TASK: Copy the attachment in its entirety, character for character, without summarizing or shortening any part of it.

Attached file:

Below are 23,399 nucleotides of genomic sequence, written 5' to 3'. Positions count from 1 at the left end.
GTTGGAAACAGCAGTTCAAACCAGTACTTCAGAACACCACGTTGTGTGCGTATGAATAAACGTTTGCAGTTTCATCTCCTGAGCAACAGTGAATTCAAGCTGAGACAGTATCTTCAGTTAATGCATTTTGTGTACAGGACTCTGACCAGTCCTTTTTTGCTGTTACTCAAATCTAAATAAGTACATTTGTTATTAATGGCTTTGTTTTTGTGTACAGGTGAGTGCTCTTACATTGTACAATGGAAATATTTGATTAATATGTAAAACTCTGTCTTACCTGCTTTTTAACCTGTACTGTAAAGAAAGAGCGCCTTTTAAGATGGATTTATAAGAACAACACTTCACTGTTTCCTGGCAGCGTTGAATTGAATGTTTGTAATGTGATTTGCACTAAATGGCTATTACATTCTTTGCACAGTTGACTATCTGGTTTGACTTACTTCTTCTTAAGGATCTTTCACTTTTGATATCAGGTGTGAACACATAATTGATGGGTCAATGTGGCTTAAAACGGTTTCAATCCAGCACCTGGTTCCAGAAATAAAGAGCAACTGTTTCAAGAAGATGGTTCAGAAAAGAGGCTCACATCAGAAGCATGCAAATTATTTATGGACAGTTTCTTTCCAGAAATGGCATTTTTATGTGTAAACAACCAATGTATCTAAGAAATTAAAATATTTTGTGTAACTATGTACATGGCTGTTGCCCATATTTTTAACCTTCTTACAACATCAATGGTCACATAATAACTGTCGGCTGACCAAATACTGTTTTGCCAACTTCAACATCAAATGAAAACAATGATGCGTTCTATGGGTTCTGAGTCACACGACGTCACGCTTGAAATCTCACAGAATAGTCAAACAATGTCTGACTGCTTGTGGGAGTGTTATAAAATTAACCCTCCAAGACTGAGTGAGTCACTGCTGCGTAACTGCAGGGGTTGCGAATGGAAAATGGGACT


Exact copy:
Below are 23,399 nucleotides of genomic sequence, written 5' to 3'. Positions count from 1 at the left end.
GTTGGAAACAGCAGTTCAAACCAGTACTTCAGAACACCACGTTGTGTGCGTATGAATAAACGTTTGCAGTTTCATCTCCTGAGCAACAGTGAATTCAAGCTGAGACAGTATCTTCAGTTAATGCATTTTGTGTACAGGACTCTGACCAGTCCTTTTTTGCTGTTACTCAAATCTAAATAAGTACATTTGTTATTAATGGCTTTGTTTTTGTGTACAGGTGAGTGCTCTTACATTGTACAATGGAAATATTTGATTAATATGTAAAACTCTGTCTTACCTGCTTTTTAACCTGTACTGTAAAGAAAGAGCGCCTTTTAAGATGGATTTATAAGAACAACACTTCACTGTTTCCTGGCAGCGTTGAATTGAATGTTTGTAATGTGATTTGCACTAAATGGCTATTACATTCTTTGCACAGTTGACTATCTGGTTTGACTTACTTCTTCTTAAGGATCTTTCACTTTTGATATCAGGTGTGAACACATAATTGATGGGTCAATGTGGCTTAAAACGGTTTCAATCCAGCACCTGGTTCCAGAAATAAAGAGCAACTGTTTCAAGAAGATGGTTCAGAAAAGAGGCTCACATCAGAAGCATGCAAATTATTTATGGACAGTTTCTTTCCAGAAATGGCATTTTTATGTGTAAACAACCAATGTATCTAAGAAATTAAAATATTTTGTGTAACTATGTACATGGCTGTTGCCCATATTTTTAACCTTCTTACAACATCAATGGTCACATAATAACTGTCGGCTGACCAAATACTGTTTTGCCAACTTCAACATCAAATGAAAACAATGATGCGTTCTATGGGTTCTGAGTCACACGACGTCACGCTTGAAATCTCACAGAATAGTCAAACAATGTCTGACTGCTTGTGGGAGTGTTATAAAATTAACCCTCCAAGACTGAGTGAGTCACTGCTGCGTAACTGCAGGGGTTGCGAATGGAAAATGGGACT